It’s not gained a popular reception, but would reverting to a two-stage J.League really be such a bad idea?
At the moment J1 is taking a mid-season break for the Confederations Cup so it seems like an apt time to offer my five-yen on the J.League’s rumoured preference of returning to a two-stage season from 2014.
The proposal – as with everything in football these days – has polarized opinion and produced fairly vociferous opposition.
My initial reaction was predominantly anti the idea too, as, having grown up watching one of the most traditional leagues in the world, the idea of a division not contested as one straight-through competition just seemed a bit odd.
The more I think about it the less of a bad idea it seems, though.
Those against reverting appear to have two main complaints: firstly they argue that the two-stage system doesn’t actually determine the best team, and secondly they suggest it demeans the league and detracts from its ambitions to compete with the more established divisions around the world.
Of the first accusation I would counter that no set-up produces an unquestionably just champion, and the margins can be just as fine in the current system as they would be with two stage-champions playing off in a final.
Did Manchester City really deserve to be crowned Premier League champions in 2012 when they needed that injury time strike by Sergio Aguero to settle things? On goal difference. Why is goal difference the way things are decided and not ball possession, number of passes completed, or most saves by a goalkeeper? I’m being facetious but hope you see my point; no system is perfect.
Five of the eight single-stage seasons in Japan have also been decided on the final day of the season – never more finely than in the first year, 2005, when Gamba emerged victorious in dramatic style at the expense of Cerezo, finishing just a point ahead of their local rivals and three other clubs, Urawa, Kashima and JEF.
That is undoubtedly exciting, but were attendances and interest consistent throughout the season or just at the climax? In a two-stage version you’d have two final straights plus a grand finale to top it all off.
This, some say, is too ‘manufactured’, but that, too, is rather subjective. The most high-profile league I can think of which operates a two-stage season is that in Argentina, and for the many criticisms that can be made of fans of the Primera División lack of passion is not one of them. They take their league seriously, and winning the Inicial or Final – or, ultimately, emerging as the victor from the one-off match at the end of the season – is not considered inauthentic.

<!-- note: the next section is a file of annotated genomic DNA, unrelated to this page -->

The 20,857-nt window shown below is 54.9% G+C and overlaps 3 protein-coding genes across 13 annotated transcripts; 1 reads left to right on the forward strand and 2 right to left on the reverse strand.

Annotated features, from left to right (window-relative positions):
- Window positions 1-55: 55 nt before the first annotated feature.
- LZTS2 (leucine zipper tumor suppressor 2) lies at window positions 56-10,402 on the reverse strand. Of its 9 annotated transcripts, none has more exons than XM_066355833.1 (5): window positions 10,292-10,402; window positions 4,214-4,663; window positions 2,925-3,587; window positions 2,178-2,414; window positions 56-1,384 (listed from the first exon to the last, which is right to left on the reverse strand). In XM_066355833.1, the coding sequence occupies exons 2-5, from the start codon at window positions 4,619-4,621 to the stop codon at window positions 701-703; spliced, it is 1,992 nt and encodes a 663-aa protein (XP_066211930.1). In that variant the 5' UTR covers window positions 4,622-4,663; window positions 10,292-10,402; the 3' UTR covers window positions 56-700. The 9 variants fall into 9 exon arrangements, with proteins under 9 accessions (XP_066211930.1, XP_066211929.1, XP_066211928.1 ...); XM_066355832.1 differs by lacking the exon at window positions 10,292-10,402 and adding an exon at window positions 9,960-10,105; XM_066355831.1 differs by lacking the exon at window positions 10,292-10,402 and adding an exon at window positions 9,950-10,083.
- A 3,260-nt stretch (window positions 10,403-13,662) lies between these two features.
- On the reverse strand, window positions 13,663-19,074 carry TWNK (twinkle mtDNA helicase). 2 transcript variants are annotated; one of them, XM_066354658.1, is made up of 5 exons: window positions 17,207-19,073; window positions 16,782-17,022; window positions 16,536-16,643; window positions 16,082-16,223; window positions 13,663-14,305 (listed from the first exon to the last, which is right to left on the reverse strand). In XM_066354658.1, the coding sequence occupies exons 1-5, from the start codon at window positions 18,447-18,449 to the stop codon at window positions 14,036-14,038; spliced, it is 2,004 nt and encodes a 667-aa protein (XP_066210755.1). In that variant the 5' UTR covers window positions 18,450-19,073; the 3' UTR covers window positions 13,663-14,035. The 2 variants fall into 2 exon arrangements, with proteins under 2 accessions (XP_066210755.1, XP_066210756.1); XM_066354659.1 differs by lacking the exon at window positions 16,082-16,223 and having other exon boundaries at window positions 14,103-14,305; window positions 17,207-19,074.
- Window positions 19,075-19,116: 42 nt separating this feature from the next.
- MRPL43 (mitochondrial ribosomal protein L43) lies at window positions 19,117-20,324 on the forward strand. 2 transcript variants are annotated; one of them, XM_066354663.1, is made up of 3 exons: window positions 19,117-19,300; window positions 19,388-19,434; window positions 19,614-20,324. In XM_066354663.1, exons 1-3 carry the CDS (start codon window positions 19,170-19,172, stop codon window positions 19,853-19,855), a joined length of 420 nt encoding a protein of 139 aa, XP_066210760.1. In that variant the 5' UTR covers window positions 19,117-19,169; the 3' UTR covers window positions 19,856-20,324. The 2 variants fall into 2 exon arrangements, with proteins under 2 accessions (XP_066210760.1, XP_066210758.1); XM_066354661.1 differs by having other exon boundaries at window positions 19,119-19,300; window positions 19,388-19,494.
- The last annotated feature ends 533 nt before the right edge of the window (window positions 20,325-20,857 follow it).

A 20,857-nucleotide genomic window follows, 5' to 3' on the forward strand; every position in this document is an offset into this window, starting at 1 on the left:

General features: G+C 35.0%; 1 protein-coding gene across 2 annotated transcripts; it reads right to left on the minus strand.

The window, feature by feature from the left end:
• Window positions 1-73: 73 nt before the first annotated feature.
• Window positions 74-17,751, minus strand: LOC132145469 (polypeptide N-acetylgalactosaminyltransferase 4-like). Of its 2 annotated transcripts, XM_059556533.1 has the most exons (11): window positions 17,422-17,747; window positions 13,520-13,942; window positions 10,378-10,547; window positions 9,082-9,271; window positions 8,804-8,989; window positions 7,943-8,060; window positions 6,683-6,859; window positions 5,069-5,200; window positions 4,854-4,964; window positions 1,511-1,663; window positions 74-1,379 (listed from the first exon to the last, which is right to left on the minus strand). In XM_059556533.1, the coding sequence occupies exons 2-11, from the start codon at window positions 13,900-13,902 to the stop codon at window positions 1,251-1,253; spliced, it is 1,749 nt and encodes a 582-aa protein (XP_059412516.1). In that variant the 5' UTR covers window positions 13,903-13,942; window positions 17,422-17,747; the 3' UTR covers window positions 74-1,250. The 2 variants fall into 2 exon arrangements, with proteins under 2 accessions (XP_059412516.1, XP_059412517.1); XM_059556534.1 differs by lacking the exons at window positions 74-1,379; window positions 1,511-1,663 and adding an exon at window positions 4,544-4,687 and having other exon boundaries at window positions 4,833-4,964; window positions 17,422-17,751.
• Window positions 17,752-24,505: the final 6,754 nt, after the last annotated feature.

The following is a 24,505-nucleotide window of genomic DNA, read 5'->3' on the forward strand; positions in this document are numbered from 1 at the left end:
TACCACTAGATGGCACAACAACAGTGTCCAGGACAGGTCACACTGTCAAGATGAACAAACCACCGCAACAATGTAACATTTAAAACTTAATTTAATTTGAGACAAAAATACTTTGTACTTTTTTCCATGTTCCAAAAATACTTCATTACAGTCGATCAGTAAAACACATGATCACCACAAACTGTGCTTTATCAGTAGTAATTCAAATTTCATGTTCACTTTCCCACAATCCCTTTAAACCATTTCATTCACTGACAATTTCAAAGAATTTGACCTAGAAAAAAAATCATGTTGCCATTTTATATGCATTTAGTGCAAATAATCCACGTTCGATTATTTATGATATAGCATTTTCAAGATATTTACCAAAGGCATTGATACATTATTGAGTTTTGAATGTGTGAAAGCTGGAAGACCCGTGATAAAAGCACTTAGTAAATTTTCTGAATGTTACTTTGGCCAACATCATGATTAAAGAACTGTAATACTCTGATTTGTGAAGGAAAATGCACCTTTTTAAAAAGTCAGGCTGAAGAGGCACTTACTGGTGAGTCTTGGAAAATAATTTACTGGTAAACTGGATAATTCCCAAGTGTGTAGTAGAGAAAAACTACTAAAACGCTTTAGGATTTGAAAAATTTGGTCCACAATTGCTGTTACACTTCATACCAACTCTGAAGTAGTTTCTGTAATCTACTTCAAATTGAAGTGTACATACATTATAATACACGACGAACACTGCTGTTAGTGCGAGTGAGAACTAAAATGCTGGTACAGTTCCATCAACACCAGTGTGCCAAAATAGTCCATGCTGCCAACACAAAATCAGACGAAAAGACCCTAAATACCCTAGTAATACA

Even taking a break in the middle can’t be cited as a complaint as not one single-stage season has been completed uninterrupted. At least three weeks have been taken off each year to allow for something or other, disrupting the flow and, along with player transfers to Europe in the summer, often giving the illusion of two separate stages anyway.
Added to this, let’s be honest, the J.League is never going to compete with the likes of the Premier League or the Bundesliga when it comes to quality or appeal. The division has to maximize its potential and operate within its means.
The opinions of core supporters need to be acknowledged, of course, but for the continued success and development of the league the more casual fans can be just as important. Those who hark back to the good old days of the J.League when the hype was at its peak and attendances were consistently high often neglect to remember that large swathes of the supporters in the stands were fair-weather and needed regular excitement to keep them interested.
The money of those supporters is vital to the league and its clubs, and full(er) stadiums also look much better on TV and would likely make the J.League more interesting for international audiences – and sponsors – as well.
The J2 play-offs last year demonstrated how adding a bit of structured excitement can raise interest in a division in need of a bit of a pick-me-up, and a glance at J1’s dwindling attendances suggest that something similar may be required in the top flight as well.
Besides, if it doesn’t work out they can always change back again.